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Low cognitive status is associated with a lower ability to maintain standing balance in elderly outpatients. / Stijntjes, Marjon; Pasma, Jantsje H; van Vuuren, Marjet; Blauw, Gerard Jan; Meskers, Carel G M; Maier, Andrea B.

In: Gerontology, Vol. 61, No. 2, 2015, p. 124-30.

Research output: Contribution to JournalArticleAcademicpeer-review

TY - JOUR

T1 - Low cognitive status is associated with a lower ability to maintain standing balance in elderly outpatients

AU - Stijntjes, Marjon

AU - Pasma, Jantsje H

AU - van Vuuren, Marjet

AU - Blauw, Gerard Jan

AU - Meskers, Carel G M

AU - Maier, Andrea B

N1 - © 2014 S. Karger AG, Basel.

PY - 2015

Y1 - 2015

N2 - BACKGROUND: Evidence is emerging that cognitive performance is involved in maintaining balance and thereby involved in falls in the elderly.OBJECTIVE: To investigate the association of cognitive status with measures of standing balance in elderly outpatients.METHODS: In a cross-sectional study, 197 community-dwelling elderly [mean age (SD) 81.9 (7.1) years] referred to a geriatric outpatient clinic were included and subsequently dichotomized into a group with low and normal cognitive status based on cut-off values of the Mini-Mental State Examination, Montreal Cognitive Assessment and Visual Association Test. The ability to maintain standing balance as well as the center of pressure (CoP) movement were assessed during 10 s of side-by-side, semi-tandem and tandem stance with eyes open and eyes closed. Logistic and linear regression were used to examine the association between cognitive status and measures of standing balance adjusted for age, gender and highest completed education.RESULTS: Low cognitive status in elderly outpatients was associated with a lower ability to maintain 10 s of balance in side-by-side stance with eyes closed [OR (95% CI): 3.57 (1.60; 7.97)] and in semi-tandem stance with eyes open and eyes closed [OR (95% CI): 3.93 (1.71; 9.00) and OR (95% CI): 2.32 (1.11; 4.82), respectively]. Cognitive status was not associated with CoP movement.CONCLUSION: Low cognitive status associates with a lower ability to maintain standing balance in more demanding standing conditions in elderly outpatients. This may have implications for routine geriatric screening strategies and interpretation of results of either standing balance or cognitive tests.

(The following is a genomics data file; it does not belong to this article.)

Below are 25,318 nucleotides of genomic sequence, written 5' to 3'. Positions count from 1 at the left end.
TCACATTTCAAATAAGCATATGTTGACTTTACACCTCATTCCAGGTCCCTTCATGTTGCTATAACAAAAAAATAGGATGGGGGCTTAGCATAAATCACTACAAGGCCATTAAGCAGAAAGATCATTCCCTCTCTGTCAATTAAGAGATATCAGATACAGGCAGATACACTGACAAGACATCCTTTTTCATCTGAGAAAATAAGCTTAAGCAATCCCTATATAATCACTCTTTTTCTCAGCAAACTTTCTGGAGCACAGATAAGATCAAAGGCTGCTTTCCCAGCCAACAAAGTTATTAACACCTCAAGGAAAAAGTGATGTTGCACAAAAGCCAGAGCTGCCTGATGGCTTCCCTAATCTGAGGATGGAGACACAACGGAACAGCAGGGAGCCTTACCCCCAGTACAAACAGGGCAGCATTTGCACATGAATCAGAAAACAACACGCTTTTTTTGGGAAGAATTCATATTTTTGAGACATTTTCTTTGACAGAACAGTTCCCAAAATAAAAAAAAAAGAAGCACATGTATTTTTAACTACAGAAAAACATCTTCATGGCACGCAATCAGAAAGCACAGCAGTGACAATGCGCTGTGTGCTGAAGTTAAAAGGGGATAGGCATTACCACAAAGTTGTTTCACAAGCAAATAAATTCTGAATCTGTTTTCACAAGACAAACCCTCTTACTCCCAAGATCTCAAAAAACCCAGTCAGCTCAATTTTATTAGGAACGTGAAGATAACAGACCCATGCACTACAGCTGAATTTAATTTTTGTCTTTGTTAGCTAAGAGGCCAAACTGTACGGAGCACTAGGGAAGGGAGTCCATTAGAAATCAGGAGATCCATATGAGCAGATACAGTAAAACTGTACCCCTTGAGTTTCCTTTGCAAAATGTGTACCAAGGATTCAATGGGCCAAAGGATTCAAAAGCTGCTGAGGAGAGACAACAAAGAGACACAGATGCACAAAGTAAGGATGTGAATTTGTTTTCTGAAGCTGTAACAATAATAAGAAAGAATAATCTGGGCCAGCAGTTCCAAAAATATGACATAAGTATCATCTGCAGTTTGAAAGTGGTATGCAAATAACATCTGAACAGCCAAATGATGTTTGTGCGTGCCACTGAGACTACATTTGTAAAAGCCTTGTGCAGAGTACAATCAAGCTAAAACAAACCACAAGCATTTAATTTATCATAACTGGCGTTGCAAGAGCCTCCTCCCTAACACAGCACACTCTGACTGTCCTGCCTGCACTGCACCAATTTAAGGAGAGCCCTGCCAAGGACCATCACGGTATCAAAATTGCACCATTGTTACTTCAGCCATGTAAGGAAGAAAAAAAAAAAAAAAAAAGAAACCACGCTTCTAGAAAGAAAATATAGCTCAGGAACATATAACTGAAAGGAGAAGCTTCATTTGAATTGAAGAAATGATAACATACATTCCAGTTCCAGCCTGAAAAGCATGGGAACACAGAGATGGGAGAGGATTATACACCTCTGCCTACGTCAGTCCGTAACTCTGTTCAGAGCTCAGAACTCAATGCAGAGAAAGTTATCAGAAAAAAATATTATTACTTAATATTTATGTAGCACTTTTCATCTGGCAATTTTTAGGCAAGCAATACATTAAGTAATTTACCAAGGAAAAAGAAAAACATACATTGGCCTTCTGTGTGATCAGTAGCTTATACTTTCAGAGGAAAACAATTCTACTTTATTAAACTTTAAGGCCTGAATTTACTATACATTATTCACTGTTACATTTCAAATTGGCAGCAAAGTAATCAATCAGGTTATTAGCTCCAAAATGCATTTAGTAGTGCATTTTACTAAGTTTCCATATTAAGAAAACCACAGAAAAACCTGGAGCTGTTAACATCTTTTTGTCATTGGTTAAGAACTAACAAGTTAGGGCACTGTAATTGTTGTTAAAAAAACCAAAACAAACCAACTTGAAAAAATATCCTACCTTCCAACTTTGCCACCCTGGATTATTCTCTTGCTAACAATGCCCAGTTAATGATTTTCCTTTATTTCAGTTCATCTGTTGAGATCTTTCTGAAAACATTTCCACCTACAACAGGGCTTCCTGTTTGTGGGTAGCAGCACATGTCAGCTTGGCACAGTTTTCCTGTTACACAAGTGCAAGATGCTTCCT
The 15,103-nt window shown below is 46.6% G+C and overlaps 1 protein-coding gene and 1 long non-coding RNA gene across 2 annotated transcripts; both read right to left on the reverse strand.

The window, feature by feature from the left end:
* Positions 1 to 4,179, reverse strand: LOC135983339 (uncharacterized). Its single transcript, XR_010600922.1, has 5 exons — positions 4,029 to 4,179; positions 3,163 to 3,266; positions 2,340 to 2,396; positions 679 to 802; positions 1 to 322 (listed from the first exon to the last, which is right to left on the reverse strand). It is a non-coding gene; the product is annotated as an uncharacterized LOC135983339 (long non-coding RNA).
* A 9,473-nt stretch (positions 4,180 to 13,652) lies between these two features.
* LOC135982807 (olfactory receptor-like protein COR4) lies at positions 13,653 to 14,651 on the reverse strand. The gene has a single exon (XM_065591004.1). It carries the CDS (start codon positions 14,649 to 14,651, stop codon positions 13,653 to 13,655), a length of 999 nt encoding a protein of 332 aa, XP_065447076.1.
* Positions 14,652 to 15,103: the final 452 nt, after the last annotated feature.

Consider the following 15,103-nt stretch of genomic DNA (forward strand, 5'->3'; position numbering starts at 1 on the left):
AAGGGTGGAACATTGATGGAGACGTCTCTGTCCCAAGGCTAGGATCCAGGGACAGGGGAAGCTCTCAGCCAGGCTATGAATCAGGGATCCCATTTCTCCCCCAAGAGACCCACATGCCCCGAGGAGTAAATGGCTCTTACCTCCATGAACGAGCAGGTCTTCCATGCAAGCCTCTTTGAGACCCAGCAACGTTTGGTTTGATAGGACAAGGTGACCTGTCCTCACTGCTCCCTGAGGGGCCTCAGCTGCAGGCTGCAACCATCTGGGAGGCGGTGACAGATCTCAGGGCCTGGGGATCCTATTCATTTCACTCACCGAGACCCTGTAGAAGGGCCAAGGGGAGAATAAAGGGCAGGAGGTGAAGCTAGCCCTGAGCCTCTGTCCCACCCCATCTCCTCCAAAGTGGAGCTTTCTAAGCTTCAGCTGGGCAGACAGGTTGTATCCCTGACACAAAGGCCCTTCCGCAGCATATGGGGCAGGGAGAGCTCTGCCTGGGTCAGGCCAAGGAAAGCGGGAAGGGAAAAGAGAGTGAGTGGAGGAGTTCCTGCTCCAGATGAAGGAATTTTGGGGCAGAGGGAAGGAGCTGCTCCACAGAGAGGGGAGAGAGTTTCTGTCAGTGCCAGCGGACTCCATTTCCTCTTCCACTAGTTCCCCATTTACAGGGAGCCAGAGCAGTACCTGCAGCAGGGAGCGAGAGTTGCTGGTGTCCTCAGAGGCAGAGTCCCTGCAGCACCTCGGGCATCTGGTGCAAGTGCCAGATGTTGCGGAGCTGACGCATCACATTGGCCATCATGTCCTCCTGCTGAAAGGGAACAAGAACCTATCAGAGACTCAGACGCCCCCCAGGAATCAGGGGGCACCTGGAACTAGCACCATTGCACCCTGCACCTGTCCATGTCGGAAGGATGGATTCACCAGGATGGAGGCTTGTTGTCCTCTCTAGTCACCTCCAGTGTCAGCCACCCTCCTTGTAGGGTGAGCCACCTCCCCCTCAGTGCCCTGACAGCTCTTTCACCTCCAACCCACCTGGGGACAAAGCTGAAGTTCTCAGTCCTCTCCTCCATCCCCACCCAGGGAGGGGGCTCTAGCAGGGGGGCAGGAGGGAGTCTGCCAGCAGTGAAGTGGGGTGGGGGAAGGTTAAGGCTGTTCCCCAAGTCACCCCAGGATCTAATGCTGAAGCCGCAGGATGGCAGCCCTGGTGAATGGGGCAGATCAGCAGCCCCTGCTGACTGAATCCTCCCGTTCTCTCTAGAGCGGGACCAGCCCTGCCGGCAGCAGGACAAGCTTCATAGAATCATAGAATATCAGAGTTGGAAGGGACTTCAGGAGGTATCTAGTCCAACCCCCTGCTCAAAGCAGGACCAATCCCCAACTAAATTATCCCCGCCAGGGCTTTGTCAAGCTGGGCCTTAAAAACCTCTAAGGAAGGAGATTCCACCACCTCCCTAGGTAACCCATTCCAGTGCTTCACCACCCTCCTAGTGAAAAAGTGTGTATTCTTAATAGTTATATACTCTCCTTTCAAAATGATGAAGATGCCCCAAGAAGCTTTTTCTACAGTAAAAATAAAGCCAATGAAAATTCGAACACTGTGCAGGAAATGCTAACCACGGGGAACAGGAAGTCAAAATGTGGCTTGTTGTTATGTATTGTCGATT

AB - BACKGROUND: Evidence is emerging that cognitive performance is involved in maintaining balance and thereby involved in falls in the elderly.OBJECTIVE: To investigate the association of cognitive status with measures of standing balance in elderly outpatients.METHODS: In a cross-sectional study, 197 community-dwelling elderly [mean age (SD) 81.9 (7.1) years] referred to a geriatric outpatient clinic were included and subsequently dichotomized into a group with low and normal cognitive status based on cut-off values of the Mini-Mental State Examination, Montreal Cognitive Assessment and Visual Association Test. The ability to maintain standing balance as well as the center of pressure (CoP) movement were assessed during 10 s of side-by-side, semi-tandem and tandem stance with eyes open and eyes closed. Logistic and linear regression were used to examine the association between cognitive status and measures of standing balance adjusted for age, gender and highest completed education.RESULTS: Low cognitive status in elderly outpatients was associated with a lower ability to maintain 10 s of balance in side-by-side stance with eyes closed [OR (95% CI): 3.57 (1.60; 7.97)] and in semi-tandem stance with eyes open and eyes closed [OR (95% CI): 3.93 (1.71; 9.00) and OR (95% CI): 2.32 (1.11; 4.82), respectively]. Cognitive status was not associated with CoP movement.CONCLUSION: Low cognitive status associates with a lower ability to maintain standing balance in more demanding standing conditions in elderly outpatients. This may have implications for routine geriatric screening strategies and interpretation of results of either standing balance or cognitive tests.

KW - Accidental Falls/prevention & control

KW - Aged

KW - Aged, 80 and over

KW - Cognition

KW - Cross-Sectional Studies

KW - Female

KW - Geriatric Assessment/methods

KW - Humans

KW - Intelligence Tests

KW - Male

KW - Mental Competency

KW - Netherlands

KW - Outpatients/psychology

KW - Postural Balance

KW - Posture

KW - Psychomotor Performance

KW - Regression Analysis

U2 - 10.1159/000364916

DO - 10.1159/000364916

M3 - Article

VL - 61

SP - 124

EP - 130

JO - Gerontology

JF - Gerontology

SN - 0304-324X

IS - 2

ER -